Bongbong Marcos on the family business

Monocle magazine feature on Imelda, Bongbong Marcos
Monocle Magazine April 2013, courtesy of Jing Garcia

Monocle Magazine April 2013, courtesy of Jing Garcia, that features the article about Imelda and Bongbong Marcos

“When I saw what my father went through in 1986 I didn’t want anything to do with politics,” [Bongbong Marcos] says. “I wanted to make money.” After high marks at the London School of Economics he earned an MBA at the University of Pennsylvania’s Wharton School. But, he says, he realised that politics was in his blood. “It’s the family business.”

— From the April 2013 issue of Monocle Magazine in an article written by Mort Rosenblum entitled “It’s All Relative—Philippines.”

Some are smarter than others

Estimates vary of course. But when the Marcoses, their close relatives, associates, and assistants left Malacañang in 1986, the amount that they reportedly stole was estimated at $10 billion.

Based on informal calculations I made using — no fancy formulas involved, just a logical way of formulating a text-based question (not exactly rocket science) — $10 billion then is worth $19.7 billion now.

Multiply that by the current peso-dollar exchange rate — P46 to a greenback — and you get an estimated P906.2 billion.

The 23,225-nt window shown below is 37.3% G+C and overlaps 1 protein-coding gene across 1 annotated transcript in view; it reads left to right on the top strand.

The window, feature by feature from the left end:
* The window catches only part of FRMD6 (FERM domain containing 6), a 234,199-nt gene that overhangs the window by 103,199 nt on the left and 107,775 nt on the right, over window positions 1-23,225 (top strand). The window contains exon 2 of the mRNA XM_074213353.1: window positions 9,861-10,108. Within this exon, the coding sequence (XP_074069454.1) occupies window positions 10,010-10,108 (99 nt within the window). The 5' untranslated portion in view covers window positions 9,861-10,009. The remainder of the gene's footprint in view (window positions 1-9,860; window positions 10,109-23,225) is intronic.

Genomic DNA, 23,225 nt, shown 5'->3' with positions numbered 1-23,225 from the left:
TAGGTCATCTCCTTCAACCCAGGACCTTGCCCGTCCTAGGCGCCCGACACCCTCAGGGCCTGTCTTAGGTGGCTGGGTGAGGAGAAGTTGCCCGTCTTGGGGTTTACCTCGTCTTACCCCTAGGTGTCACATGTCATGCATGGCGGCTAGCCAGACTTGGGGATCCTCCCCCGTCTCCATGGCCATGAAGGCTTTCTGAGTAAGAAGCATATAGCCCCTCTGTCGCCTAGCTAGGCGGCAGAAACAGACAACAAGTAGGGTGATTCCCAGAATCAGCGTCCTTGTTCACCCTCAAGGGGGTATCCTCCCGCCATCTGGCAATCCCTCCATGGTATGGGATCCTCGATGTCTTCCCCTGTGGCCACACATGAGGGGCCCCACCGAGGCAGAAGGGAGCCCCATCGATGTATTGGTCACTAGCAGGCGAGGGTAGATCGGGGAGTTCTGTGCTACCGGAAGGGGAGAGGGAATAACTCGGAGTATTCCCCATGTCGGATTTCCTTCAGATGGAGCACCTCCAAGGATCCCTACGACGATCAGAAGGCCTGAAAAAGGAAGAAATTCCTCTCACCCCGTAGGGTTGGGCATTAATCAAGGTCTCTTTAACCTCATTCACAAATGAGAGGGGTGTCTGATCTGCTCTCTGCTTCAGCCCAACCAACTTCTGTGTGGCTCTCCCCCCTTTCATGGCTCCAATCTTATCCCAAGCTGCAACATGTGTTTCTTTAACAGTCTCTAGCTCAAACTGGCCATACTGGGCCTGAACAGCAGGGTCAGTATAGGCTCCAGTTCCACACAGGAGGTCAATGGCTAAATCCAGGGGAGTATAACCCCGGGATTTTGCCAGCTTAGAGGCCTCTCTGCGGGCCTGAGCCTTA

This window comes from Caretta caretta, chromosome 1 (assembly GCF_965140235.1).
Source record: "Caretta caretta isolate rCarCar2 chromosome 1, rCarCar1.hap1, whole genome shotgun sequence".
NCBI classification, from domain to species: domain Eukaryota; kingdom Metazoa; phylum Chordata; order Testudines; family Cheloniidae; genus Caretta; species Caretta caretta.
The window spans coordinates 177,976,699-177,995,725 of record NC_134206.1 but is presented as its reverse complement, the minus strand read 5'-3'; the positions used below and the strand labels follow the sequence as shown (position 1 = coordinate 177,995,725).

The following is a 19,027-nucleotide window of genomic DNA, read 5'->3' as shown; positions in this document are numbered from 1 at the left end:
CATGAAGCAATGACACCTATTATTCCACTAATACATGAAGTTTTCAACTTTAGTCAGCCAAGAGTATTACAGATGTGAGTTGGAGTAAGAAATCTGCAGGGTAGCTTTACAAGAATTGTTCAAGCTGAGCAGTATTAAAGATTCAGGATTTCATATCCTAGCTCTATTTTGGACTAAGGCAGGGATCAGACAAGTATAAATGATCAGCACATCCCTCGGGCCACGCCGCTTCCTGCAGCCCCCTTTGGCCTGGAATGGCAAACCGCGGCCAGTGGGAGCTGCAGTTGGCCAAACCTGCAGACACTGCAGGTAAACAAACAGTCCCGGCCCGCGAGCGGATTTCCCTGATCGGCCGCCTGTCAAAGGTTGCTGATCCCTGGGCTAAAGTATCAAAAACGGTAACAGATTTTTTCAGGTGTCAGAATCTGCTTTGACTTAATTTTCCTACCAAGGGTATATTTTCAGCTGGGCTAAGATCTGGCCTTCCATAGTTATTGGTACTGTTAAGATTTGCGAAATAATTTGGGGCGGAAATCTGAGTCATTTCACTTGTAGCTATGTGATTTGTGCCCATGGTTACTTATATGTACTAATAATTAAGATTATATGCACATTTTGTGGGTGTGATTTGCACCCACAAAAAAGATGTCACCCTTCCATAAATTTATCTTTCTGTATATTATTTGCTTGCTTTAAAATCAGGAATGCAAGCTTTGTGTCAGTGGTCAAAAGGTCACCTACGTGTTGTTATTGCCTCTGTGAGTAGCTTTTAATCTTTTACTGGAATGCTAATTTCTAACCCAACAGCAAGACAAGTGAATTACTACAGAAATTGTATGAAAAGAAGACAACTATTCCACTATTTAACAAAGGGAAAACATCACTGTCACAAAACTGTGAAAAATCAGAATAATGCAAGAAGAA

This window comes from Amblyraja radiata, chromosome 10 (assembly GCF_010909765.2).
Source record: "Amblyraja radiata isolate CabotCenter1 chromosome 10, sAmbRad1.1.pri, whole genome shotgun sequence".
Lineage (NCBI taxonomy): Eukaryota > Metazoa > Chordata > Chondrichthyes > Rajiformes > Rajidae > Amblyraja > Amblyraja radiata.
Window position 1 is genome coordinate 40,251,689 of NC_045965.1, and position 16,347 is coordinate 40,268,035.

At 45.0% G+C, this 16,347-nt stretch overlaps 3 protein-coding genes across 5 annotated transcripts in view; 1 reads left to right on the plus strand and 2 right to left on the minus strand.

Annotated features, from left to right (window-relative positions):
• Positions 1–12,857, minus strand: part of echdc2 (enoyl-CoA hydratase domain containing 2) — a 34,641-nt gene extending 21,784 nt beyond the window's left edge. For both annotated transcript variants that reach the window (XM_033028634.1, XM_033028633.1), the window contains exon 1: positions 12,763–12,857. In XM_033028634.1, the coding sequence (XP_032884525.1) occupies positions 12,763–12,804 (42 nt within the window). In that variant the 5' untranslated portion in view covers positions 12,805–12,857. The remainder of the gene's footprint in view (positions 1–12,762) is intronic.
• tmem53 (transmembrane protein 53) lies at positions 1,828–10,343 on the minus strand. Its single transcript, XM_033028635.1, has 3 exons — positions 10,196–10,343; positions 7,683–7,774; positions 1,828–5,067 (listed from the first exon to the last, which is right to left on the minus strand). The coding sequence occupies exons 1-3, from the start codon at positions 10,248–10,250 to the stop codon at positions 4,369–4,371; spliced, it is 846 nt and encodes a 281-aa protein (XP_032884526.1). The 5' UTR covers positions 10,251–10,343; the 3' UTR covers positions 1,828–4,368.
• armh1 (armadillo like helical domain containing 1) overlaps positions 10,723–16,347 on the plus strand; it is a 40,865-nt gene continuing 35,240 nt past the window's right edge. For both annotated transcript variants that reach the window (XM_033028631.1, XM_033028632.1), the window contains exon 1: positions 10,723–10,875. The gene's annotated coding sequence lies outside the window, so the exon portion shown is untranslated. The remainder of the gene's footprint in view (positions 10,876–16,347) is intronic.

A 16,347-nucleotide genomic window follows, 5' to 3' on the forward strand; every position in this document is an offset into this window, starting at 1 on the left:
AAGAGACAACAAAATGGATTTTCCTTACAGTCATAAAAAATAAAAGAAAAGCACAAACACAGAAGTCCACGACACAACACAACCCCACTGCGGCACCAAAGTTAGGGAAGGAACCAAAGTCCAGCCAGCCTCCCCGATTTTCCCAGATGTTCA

How much is P906.2 billion?

More than half of the Philippine national budget of 2010.

Okay, let’s exaggerate a bit. It’s still more than half of the Aquino administration’s proposed budget for 2011, which is P1.7 trillion.

Let’s not even count cash they stole that remains unreported.

And let’s not even think about the “opportunity costs” lost — say, the economic multiplier effect had X amount of money been allotted to land reform — because the government failed to recover the wealth immediately.

In short, if the government isn’t going to do anything about it, or if they do so haphazardly, what Imelda Marcos once said when asked about ger family’s stupendous wealth might be proven true: that some are smarter than others.

I was once more reminded of the enormity — which has two meanings, both appropriate, look them up — of the Marcos’ ill-gotten wealth after I read the first chapter of Imelda and the Clans: A Story of the Philippines.

The 600-plus page book was written by Beatriz Romualdez Francia, who, among others, describes herself as Imelda’s “dissident niece.”

Here are some numbers I derived after reading the first chapter.

Number of the Marcos entourage members — including “hairdressers, gardeners, closest henchmen” — that left Malacañang in February 1986: 89

Height, in feet, of a Malacañang closet that stored Imelda’s nightgowns: 10

Number of gowns stored in said closet: 1,200

Number of shelves that contained unused Gucci handbags: 5

Total number of Gucci handbags stored in said shelves: 1,500

Number of black brassieres stored in the same closet: 500

Number of clothes racks that were empty: 67

Number of mink coats: 15

Number of silver fox stoles: 6

Number of parasols: 65

Number of scarves: 464

Number of handkerchiefs: 664

Number of sunglasses found stuffed in a chest: 71

Number of teddy bears with “loving words from George [presumably Hamilton]: 1


Thanks to Michael Francis McCarthy for the photo of the book.